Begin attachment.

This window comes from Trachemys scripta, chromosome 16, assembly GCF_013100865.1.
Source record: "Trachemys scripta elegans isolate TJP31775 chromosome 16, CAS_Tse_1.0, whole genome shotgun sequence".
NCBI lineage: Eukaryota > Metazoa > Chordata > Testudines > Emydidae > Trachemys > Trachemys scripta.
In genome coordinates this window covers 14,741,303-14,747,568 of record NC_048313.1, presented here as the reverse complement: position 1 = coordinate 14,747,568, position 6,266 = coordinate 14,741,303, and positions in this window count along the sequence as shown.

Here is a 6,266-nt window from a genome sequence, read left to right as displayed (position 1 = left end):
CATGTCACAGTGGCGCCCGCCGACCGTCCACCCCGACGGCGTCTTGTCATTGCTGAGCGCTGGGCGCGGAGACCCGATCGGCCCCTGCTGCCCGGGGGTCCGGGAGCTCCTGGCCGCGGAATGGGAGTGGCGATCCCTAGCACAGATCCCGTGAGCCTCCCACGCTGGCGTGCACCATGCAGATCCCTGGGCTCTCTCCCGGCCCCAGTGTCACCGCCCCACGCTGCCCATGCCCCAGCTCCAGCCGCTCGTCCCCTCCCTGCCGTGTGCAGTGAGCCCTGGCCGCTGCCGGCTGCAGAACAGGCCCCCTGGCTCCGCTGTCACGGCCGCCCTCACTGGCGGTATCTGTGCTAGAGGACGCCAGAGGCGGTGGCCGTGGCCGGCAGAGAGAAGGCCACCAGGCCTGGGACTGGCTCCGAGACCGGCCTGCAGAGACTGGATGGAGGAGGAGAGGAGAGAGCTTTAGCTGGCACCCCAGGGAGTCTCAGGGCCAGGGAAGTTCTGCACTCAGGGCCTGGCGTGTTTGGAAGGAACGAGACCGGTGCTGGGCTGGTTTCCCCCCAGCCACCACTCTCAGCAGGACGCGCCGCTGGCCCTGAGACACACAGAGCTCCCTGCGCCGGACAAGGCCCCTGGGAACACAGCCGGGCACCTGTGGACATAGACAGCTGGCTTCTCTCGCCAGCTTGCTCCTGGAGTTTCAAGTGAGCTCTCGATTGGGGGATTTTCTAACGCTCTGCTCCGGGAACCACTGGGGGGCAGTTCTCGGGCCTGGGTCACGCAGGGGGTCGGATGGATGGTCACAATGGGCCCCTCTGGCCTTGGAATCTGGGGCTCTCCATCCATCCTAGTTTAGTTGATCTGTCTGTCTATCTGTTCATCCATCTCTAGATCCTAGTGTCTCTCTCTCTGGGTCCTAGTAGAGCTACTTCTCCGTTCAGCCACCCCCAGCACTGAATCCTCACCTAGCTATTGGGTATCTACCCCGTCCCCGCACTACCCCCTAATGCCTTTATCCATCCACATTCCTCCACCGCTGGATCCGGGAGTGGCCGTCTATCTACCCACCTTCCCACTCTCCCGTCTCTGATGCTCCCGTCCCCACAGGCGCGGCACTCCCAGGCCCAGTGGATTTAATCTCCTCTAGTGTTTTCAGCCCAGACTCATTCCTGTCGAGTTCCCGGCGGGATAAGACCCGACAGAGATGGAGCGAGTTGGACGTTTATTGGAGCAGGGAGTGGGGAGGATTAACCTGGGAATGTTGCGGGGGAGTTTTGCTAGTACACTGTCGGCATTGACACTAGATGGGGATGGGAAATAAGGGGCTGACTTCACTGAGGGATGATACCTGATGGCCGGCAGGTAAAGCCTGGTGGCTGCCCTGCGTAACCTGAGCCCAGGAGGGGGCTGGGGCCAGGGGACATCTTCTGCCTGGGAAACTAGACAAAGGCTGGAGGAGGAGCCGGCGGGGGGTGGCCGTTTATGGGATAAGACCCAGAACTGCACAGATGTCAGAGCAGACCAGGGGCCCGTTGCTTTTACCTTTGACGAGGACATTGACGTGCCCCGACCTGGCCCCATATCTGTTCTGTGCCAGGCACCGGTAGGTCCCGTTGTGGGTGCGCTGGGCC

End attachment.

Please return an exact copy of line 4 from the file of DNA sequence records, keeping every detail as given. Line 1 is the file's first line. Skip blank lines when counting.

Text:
In genome coordinates this window covers 14,741,303-14,747,568 of record NC_048313.1, presented here as the reverse complement: position 1 = coordinate 14,747,568, position 6,266 = coordinate 14,741,303, and positions in this window count along the sequence as shown.